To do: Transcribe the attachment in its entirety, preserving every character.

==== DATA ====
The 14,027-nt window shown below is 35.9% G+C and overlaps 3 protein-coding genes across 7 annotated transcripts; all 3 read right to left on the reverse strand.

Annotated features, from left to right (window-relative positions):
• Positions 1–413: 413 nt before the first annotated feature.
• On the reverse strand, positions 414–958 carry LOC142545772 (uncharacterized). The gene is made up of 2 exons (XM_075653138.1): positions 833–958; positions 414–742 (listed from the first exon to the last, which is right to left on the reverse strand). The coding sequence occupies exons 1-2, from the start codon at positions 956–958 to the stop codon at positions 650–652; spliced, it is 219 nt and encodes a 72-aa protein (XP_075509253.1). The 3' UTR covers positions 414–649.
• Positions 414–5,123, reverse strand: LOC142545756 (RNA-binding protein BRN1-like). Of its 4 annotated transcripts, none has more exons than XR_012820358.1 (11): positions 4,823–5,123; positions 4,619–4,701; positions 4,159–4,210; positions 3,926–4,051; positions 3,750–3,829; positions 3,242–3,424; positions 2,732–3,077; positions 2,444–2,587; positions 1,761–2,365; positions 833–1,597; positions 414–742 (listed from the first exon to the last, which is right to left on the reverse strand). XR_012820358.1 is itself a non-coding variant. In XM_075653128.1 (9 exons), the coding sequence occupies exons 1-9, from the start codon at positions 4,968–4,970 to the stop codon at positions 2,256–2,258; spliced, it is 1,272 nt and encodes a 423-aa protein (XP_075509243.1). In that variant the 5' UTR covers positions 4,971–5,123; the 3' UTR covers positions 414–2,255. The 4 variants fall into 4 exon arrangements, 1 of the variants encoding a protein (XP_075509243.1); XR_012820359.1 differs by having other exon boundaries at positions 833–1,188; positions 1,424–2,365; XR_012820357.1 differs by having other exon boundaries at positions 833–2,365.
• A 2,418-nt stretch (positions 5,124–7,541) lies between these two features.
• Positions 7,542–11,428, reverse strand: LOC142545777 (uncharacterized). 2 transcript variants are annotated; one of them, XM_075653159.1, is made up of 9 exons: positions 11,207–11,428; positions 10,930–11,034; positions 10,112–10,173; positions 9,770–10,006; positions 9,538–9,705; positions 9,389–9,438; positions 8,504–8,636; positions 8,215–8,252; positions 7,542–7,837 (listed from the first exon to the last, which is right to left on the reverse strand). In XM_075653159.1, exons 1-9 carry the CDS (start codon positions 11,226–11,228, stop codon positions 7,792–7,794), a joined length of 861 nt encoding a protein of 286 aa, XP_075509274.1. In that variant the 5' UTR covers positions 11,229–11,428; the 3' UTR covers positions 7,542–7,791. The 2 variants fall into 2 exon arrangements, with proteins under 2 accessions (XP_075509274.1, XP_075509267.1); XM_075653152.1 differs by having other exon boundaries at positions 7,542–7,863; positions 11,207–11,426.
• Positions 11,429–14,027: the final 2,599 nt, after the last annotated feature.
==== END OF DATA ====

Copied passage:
The 14,027-nt window shown below is 35.9% G+C and overlaps 3 protein-coding genes across 7 annotated transcripts; all 3 read right to left on the reverse strand.

Annotated features, from left to right (window-relative positions):
• Positions 1–413: 413 nt before the first annotated feature.
• On the reverse strand, positions 414–958 carry LOC142545772 (uncharacterized). The gene is made up of 2 exons (XM_075653138.1): positions 833–958; positions 414–742 (listed from the first exon to the last, which is right to left on the reverse strand). The coding sequence occupies exons 1-2, from the start codon at positions 956–958 to the stop codon at positions 650–652; spliced, it is 219 nt and encodes a 72-aa protein (XP_075509253.1). The 3' UTR covers positions 414–649.
• Positions 414–5,123, reverse strand: LOC142545756 (RNA-binding protein BRN1-like). Of its 4 annotated transcripts, none has more exons than XR_012820358.1 (11): positions 4,823–5,123; positions 4,619–4,701; positions 4,159–4,210; positions 3,926–4,051; positions 3,750–3,829; positions 3,242–3,424; positions 2,732–3,077; positions 2,444–2,587; positions 1,761–2,365; positions 833–1,597; positions 414–742 (listed from the first exon to the last, which is right to left on the reverse strand). XR_012820358.1 is itself a non-coding variant. In XM_075653128.1 (9 exons), the coding sequence occupies exons 1-9, from the start codon at positions 4,968–4,970 to the stop codon at positions 2,256–2,258; spliced, it is 1,272 nt and encodes a 423-aa protein (XP_075509243.1). In that variant the 5' UTR covers positions 4,971–5,123; the 3' UTR covers positions 414–2,255. The 4 variants fall into 4 exon arrangements, 1 of the variants encoding a protein (XP_075509243.1); XR_012820359.1 differs by having other exon boundaries at positions 833–1,188; positions 1,424–2,365; XR_012820357.1 differs by having other exon boundaries at positions 833–2,365.
• A 2,418-nt stretch (positions 5,124–7,541) lies between these two features.
• Positions 7,542–11,428, reverse strand: LOC142545777 (uncharacterized). 2 transcript variants are annotated; one of them, XM_075653159.1, is made up of 9 exons: positions 11,207–11,428; positions 10,930–11,034; positions 10,112–10,173; positions 9,770–10,006; positions 9,538–9,705; positions 9,389–9,438; positions 8,504–8,636; positions 8,215–8,252; positions 7,542–7,837 (listed from the first exon to the last, which is right to left on the reverse strand). In XM_075653159.1, exons 1-9 carry the CDS (start codon positions 11,226–11,228, stop codon positions 7,792–7,794), a joined length of 861 nt encoding a protein of 286 aa, XP_075509274.1. In that variant the 5' UTR covers positions 11,229–11,428; the 3' UTR covers positions 7,542–7,791. The 2 variants fall into 2 exon arrangements, with proteins under 2 accessions (XP_075509274.1, XP_075509267.1); XM_075653152.1 differs by having other exon boundaries at positions 7,542–7,863; positions 11,207–11,426.
• Positions 11,429–14,027: the final 2,599 nt, after the last annotated feature.